Grace under pressure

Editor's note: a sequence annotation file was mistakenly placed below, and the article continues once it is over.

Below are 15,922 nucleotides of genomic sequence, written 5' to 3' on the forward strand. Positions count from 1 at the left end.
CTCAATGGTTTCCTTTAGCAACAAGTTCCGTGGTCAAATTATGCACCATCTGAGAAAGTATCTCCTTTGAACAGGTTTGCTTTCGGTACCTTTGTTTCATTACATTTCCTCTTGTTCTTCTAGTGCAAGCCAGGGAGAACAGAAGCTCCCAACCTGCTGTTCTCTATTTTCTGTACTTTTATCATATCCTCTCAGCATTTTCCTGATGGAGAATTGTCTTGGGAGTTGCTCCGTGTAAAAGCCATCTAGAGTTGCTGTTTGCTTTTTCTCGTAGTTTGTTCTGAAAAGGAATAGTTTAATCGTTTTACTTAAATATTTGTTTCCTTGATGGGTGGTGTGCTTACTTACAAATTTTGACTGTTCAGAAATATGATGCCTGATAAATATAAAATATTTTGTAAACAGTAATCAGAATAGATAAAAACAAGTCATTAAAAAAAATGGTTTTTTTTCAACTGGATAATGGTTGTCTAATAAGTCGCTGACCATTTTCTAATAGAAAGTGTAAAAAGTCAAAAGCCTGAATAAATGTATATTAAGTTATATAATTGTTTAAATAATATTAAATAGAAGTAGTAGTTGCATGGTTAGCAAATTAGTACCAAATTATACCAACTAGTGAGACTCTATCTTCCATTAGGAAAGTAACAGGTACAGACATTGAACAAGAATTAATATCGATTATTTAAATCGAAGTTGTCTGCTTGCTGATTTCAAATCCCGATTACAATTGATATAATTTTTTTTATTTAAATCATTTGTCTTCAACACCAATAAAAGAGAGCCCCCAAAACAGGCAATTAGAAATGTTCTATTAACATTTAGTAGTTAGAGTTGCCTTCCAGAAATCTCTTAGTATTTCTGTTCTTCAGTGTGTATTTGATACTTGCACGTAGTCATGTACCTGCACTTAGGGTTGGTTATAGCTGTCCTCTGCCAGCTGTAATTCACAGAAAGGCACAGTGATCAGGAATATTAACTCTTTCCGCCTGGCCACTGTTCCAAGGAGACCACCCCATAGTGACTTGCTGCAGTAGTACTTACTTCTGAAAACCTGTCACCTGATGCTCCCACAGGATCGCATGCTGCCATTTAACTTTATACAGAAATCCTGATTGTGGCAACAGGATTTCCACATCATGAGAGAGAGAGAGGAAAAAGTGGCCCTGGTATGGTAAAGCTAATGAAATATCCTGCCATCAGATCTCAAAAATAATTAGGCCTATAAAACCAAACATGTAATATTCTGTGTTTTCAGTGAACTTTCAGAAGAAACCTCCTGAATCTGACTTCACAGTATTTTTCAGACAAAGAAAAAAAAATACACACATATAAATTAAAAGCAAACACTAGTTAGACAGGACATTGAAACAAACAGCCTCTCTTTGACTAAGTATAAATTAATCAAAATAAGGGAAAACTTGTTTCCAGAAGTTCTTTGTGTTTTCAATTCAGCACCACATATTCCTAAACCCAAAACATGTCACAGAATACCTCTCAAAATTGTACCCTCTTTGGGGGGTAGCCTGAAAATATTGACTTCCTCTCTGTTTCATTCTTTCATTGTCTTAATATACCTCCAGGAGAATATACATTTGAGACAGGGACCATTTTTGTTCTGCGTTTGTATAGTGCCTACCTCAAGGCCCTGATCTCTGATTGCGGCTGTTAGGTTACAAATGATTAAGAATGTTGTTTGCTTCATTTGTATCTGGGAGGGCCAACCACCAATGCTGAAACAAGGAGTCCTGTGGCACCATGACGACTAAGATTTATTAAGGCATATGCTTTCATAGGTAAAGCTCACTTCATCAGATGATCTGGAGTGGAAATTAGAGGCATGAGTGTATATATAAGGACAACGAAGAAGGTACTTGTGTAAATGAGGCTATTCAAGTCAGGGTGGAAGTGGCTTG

Ernest Hemingway called it "grace under pressure." Football great Red Grange partially attributed his clutch performances to his calm mind, his ability to tune out the crowd. Physical gifts are important in athletics, but the ability to perform tasks, and do them well, in stressful situations, is perhaps the most interesting, and least understood, aspect of sports. Tom Brady, an average athlete by NFL standards, has elevated himself above the league's other QBs because of his ability to make smart decisions under the Klieg lights. In football, quarterbacks must possess psychological fitness because their decisions dictate all the action: the other players are essentially reactionary. While it is fun to watch athletes perform well, it is even more intriguing to watch them choke. Phil Mickelson's meltdown at this year's U.S. Open, Chicago Bears Rex Grossman's six-turnover performance on a mid-season Monday Night Football game against the Cardinals (the Cardinals!), and Drew Bledsoe--in another MNF game with the nation and his peers watching--throwing a dumb interception, one which cost him his starting job. While most people attribute choking to "thinking too much"--mentally going through a routine rather than simply performing it--recent studies say that choking has less to do with over-thinking, and more about distraction. Pressure co-opts working memory, leaving athletes without enough cognitive resources; the brain becomes so stressed that it can't perform--sort of like a computer with too many applications running.